After being unable to determine the cause of a spill in my kitchen, I had an overwhelming and consuming feeling that it didn’t exist. I felt like both my brain and my eyes were deceiving me and I felt paranoid that I was going crazy and hallucinating. I went into full panic attack mode, spiraling and snowballing down to dark places while my heart rate increased and it felt like my throat was closing up. I had to shut my eyes tight because I was terrified that I was going to start seeing other things (insert fear of horror movies, paranormal, ghosts, etc. here). I reached for my dog Loki as usual, since he helps me out of more panic attacks than I can count. Loki has an expected response when you scratch his cheek and he will lift his lip in a snarl. It’s not aggressive, just ticklish and usually something we giggle about. He did that while I was petting him and scratching his cheek and I found myself in a moment where I was terrified of his face. It didn’t distort, it just scared the absolute shit out of me – even though it is an expected response. I was glad that Jeff was home at the time, because he helped me back to reality, where it was safe and real. At the end of it all – what was the spill? We determined my other dog, Arya, drank – gulped – water too quickly and it went right through her, making it look like water and not smell like urine. But it definitely was there and I was definitely not crazy.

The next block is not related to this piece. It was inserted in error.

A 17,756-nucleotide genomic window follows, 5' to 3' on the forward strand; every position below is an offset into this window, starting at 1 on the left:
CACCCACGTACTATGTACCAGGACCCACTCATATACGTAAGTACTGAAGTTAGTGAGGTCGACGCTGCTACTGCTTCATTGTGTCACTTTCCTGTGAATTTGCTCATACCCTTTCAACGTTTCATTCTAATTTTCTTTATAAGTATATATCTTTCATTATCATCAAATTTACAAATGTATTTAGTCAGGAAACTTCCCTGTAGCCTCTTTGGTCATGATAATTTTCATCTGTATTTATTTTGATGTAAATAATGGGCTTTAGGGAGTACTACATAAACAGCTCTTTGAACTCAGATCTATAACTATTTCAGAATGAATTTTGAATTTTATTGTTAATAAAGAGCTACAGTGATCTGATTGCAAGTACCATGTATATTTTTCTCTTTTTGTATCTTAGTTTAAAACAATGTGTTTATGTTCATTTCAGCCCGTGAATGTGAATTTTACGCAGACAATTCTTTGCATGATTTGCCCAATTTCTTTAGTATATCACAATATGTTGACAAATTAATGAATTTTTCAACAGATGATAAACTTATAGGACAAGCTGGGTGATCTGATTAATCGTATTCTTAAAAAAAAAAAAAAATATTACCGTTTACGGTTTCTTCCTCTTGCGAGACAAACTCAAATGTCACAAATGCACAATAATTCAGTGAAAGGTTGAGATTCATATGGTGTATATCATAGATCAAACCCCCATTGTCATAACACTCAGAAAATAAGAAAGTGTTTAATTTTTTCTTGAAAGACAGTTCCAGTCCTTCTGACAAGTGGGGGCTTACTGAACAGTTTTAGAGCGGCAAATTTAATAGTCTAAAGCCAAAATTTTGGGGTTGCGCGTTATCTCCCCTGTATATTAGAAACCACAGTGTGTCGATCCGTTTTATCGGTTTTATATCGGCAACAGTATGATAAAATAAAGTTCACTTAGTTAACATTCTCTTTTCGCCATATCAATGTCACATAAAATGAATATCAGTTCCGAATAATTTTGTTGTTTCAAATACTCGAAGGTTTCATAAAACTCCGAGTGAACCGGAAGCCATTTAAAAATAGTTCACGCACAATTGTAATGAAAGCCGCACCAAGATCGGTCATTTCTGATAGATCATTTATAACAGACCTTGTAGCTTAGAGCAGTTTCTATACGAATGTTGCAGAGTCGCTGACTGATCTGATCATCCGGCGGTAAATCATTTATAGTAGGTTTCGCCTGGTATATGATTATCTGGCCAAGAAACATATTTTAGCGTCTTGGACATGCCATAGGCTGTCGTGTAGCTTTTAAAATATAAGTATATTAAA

The feeling of being in my house, but it didn’t feel like my house was a pretty terrifying experience. I never experimented with drugs in high school, but looking back I can imagine things might feel similar.

It happened again the next night when I returned to my house after Easter dinner with my family, though nothing triggered the feeling except being in my kitchen. Even now as I sit at my laptop at the kitchen table, I don’t feel the overwhelming sensation of being in a world that isn’t mine, but after we got home on Sunday I definitely had that feeling.

What helps?

1. Grounding techniques –  something that pulls you out of your head and back into the present.